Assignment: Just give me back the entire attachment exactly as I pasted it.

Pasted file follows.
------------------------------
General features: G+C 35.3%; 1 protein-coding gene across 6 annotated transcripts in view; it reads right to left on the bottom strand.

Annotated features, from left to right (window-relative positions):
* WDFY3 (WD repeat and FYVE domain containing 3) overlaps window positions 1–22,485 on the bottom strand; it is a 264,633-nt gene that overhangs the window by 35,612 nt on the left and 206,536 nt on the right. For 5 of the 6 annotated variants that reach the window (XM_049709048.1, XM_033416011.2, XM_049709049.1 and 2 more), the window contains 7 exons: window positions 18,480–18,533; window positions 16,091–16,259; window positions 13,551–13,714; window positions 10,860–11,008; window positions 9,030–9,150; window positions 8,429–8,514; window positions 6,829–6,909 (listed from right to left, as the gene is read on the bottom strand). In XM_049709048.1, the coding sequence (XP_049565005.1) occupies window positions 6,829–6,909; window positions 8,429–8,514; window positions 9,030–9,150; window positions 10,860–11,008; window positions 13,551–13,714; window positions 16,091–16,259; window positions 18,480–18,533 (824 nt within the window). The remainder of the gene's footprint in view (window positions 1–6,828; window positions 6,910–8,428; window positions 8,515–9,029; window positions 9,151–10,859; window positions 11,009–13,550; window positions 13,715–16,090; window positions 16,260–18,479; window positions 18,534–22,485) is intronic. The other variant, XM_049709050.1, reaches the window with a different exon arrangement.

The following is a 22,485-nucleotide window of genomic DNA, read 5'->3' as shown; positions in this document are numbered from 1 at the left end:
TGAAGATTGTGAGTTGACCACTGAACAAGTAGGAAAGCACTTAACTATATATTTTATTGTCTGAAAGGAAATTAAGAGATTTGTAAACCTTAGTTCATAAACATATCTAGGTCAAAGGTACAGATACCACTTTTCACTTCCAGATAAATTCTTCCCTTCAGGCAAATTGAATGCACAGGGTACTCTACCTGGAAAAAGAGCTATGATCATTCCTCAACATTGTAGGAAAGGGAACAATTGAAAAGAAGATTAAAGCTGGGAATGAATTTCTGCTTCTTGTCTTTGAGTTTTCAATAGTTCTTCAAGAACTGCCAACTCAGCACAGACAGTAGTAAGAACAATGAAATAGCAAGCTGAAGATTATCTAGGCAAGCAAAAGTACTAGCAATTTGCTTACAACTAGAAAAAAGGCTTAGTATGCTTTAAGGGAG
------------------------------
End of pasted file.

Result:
General features: G+C 35.3%; 1 protein-coding gene across 6 annotated transcripts in view; it reads right to left on the bottom strand.

Annotated features, from left to right (window-relative positions):
* WDFY3 (WD repeat and FYVE domain containing 3) overlaps window positions 1–22,485 on the bottom strand; it is a 264,633-nt gene that overhangs the window by 35,612 nt on the left and 206,536 nt on the right. For 5 of the 6 annotated variants that reach the window (XM_049709048.1, XM_033416011.2, XM_049709049.1 and 2 more), the window contains 7 exons: window positions 18,480–18,533; window positions 16,091–16,259; window positions 13,551–13,714; window positions 10,860–11,008; window positions 9,030–9,150; window positions 8,429–8,514; window positions 6,829–6,909 (listed from right to left, as the gene is read on the bottom strand). In XM_049709048.1, the coding sequence (XP_049565005.1) occupies window positions 6,829–6,909; window positions 8,429–8,514; window positions 9,030–9,150; window positions 10,860–11,008; window positions 13,551–13,714; window positions 16,091–16,259; window positions 18,480–18,533 (824 nt within the window). The remainder of the gene's footprint in view (window positions 1–6,828; window positions 6,910–8,428; window positions 8,515–9,029; window positions 9,151–10,859; window positions 11,009–13,550; window positions 13,715–16,090; window positions 16,260–18,479; window positions 18,534–22,485) is intronic. The other variant, XM_049709050.1, reaches the window with a different exon arrangement.

The following is a 22,485-nucleotide window of genomic DNA, read 5'->3' as shown; positions in this document are numbered from 1 at the left end:
TGAAGATTGTGAGTTGACCACTGAACAAGTAGGAAAGCACTTAACTATATATTTTATTGTCTGAAAGGAAATTAAGAGATTTGTAAACCTTAGTTCATAAACATATCTAGGTCAAAGGTACAGATACCACTTTTCACTTCCAGATAAATTCTTCCCTTCAGGCAAATTGAATGCACAGGGTACTCTACCTGGAAAAAGAGCTATGATCATTCCTCAACATTGTAGGAAAGGGAACAATTGAAAAGAAGATTAAAGCTGGGAATGAATTTCTGCTTCTTGTCTTTGAGTTTTCAATAGTTCTTCAAGAACTGCCAACTCAGCACAGACAGTAGTAAGAACAATGAAATAGCAAGCTGAAGATTATCTAGGCAAGCAAAAGTACTAGCAATTTGCTTACAACTAGAAAAAAGGCTTAGTATGCTTTAAGGGAG